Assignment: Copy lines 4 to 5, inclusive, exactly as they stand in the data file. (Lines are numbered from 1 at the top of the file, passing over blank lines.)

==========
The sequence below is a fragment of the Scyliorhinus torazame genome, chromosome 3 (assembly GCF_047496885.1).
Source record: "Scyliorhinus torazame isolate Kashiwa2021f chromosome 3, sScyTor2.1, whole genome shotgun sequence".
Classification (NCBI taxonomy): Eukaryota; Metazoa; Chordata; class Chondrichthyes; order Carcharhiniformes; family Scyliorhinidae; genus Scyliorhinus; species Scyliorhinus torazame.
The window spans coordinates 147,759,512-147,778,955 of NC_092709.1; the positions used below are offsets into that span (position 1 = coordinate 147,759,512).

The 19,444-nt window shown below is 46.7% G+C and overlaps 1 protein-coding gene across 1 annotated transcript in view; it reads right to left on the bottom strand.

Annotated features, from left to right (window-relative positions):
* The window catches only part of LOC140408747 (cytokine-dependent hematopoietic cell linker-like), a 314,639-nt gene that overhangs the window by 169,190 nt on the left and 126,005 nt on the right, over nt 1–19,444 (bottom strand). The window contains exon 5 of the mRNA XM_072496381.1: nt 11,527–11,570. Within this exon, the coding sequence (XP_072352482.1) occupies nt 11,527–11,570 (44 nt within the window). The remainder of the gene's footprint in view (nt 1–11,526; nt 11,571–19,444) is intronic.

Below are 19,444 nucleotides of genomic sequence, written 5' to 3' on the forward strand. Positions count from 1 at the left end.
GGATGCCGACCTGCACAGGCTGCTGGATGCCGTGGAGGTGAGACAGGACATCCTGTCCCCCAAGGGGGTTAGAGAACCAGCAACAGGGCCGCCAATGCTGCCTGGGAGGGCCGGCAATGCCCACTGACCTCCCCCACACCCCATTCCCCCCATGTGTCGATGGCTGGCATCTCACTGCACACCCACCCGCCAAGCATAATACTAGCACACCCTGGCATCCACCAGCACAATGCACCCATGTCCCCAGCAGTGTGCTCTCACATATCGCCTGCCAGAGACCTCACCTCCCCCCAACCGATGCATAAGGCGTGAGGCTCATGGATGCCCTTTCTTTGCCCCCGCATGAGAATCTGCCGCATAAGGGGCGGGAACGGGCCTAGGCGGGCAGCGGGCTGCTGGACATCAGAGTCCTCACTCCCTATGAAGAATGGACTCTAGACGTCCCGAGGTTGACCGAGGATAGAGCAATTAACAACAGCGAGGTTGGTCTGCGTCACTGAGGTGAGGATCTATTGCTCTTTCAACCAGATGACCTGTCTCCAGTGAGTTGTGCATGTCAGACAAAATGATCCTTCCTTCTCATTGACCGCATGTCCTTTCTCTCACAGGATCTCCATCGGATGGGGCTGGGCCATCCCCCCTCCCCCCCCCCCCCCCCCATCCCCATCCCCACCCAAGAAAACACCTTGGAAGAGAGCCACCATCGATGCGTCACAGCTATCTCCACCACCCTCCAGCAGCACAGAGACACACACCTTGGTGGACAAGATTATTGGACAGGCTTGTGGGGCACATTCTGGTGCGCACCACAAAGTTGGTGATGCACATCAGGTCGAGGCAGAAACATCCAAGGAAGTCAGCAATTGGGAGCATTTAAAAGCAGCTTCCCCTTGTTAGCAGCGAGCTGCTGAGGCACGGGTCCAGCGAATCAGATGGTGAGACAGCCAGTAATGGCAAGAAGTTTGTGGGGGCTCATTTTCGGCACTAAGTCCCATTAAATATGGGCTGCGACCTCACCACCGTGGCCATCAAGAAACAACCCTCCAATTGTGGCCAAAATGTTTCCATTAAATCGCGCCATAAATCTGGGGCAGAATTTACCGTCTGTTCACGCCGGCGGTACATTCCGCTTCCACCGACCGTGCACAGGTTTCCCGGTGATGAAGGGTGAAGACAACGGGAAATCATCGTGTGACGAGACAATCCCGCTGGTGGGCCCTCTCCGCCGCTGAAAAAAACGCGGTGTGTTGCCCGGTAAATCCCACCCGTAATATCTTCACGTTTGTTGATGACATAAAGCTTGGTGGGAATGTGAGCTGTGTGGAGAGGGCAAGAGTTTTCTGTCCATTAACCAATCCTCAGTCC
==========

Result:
The window spans coordinates 147,759,512-147,778,955 of NC_092709.1; the positions used below are offsets into that span (position 1 = coordinate 147,759,512).

The 19,444-nt window shown below is 46.7% G+C and overlaps 1 protein-coding gene across 1 annotated transcript in view; it reads right to left on the bottom strand.